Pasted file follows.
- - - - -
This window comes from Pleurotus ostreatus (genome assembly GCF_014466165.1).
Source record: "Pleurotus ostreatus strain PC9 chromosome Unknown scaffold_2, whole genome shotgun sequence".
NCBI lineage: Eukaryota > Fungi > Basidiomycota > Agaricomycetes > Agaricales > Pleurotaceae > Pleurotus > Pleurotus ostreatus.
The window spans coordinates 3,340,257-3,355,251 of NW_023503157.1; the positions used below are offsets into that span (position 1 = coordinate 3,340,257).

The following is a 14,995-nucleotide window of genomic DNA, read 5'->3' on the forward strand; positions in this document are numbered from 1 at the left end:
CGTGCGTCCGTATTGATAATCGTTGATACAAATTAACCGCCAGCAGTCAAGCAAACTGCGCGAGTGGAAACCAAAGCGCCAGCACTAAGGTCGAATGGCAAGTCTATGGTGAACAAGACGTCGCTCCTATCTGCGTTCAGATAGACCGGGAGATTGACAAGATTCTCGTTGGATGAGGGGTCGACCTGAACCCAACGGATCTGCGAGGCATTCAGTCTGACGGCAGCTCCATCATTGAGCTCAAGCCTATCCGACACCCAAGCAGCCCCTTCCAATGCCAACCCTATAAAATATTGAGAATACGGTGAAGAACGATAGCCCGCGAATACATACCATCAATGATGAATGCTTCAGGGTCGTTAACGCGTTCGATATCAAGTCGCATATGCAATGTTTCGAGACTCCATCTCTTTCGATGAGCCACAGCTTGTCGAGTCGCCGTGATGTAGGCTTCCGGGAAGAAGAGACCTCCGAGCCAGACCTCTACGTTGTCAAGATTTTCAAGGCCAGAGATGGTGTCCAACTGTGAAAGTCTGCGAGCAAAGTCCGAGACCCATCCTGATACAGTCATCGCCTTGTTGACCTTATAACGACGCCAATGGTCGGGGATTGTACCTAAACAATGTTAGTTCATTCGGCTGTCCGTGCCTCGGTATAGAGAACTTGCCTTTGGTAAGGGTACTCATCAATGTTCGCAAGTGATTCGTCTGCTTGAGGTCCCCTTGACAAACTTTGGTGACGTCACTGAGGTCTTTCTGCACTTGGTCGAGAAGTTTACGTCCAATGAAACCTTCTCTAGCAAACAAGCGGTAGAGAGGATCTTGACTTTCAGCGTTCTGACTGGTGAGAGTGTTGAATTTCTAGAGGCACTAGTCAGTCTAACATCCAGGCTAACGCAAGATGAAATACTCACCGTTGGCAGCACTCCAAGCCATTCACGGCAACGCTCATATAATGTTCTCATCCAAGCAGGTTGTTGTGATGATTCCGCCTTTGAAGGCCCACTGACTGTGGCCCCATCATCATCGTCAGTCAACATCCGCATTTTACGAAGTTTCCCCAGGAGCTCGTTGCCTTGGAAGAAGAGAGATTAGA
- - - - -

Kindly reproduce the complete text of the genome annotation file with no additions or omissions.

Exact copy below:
This window comes from Pleurotus ostreatus (genome assembly GCF_014466165.1).
Source record: "Pleurotus ostreatus strain PC9 chromosome Unknown scaffold_2, whole genome shotgun sequence".
NCBI lineage: Eukaryota > Fungi > Basidiomycota > Agaricomycetes > Agaricales > Pleurotaceae > Pleurotus > Pleurotus ostreatus.
The window spans coordinates 3,340,257-3,355,251 of NW_023503157.1; the positions used below are offsets into that span (position 1 = coordinate 3,340,257).

The following is a 14,995-nucleotide window of genomic DNA, read 5'->3' on the forward strand; positions in this document are numbered from 1 at the left end:
CGTGCGTCCGTATTGATAATCGTTGATACAAATTAACCGCCAGCAGTCAAGCAAACTGCGCGAGTGGAAACCAAAGCGCCAGCACTAAGGTCGAATGGCAAGTCTATGGTGAACAAGACGTCGCTCCTATCTGCGTTCAGATAGACCGGGAGATTGACAAGATTCTCGTTGGATGAGGGGTCGACCTGAACCCAACGGATCTGCGAGGCATTCAGTCTGACGGCAGCTCCATCATTGAGCTCAAGCCTATCCGACACCCAAGCAGCCCCTTCCAATGCCAACCCTATAAAATATTGAGAATACGGTGAAGAACGATAGCCCGCGAATACATACCATCAATGATGAATGCTTCAGGGTCGTTAACGCGTTCGATATCAAGTCGCATATGCAATGTTTCGAGACTCCATCTCTTTCGATGAGCCACAGCTTGTCGAGTCGCCGTGATGTAGGCTTCCGGGAAGAAGAGACCTCCGAGCCAGACCTCTACGTTGTCAAGATTTTCAAGGCCAGAGATGGTGTCCAACTGTGAAAGTCTGCGAGCAAAGTCCGAGACCCATCCTGATACAGTCATCGCCTTGTTGACCTTATAACGACGCCAATGGTCGGGGATTGTACCTAAACAATGTTAGTTCATTCGGCTGTCCGTGCCTCGGTATAGAGAACTTGCCTTTGGTAAGGGTACTCATCAATGTTCGCAAGTGATTCGTCTGCTTGAGGTCCCCTTGACAAACTTTGGTGACGTCACTGAGGTCTTTCTGCACTTGGTCGAGAAGTTTACGTCCAATGAAACCTTCTCTAGCAAACAAGCGGTAGAGAGGATCTTGACTTTCAGCGTTCTGACTGGTGAGAGTGTTGAATTTCTAGAGGCACTAGTCAGTCTAACATCCAGGCTAACGCAAGATGAAATACTCACCGTTGGCAGCACTCCAAGCCATTCACGGCAACGCTCATATAATGTTCTCATCCAAGCAGGTTGTTGTGATGATTCCGCCTTTGAAGGCCCACTGACTGTGGCCCCATCATCATCGTCAGTCAACATCCGCATTTTACGAAGTTTCCCCAGGAGCTCGTTGCCTTGGAAGAAGAGAGATTAGA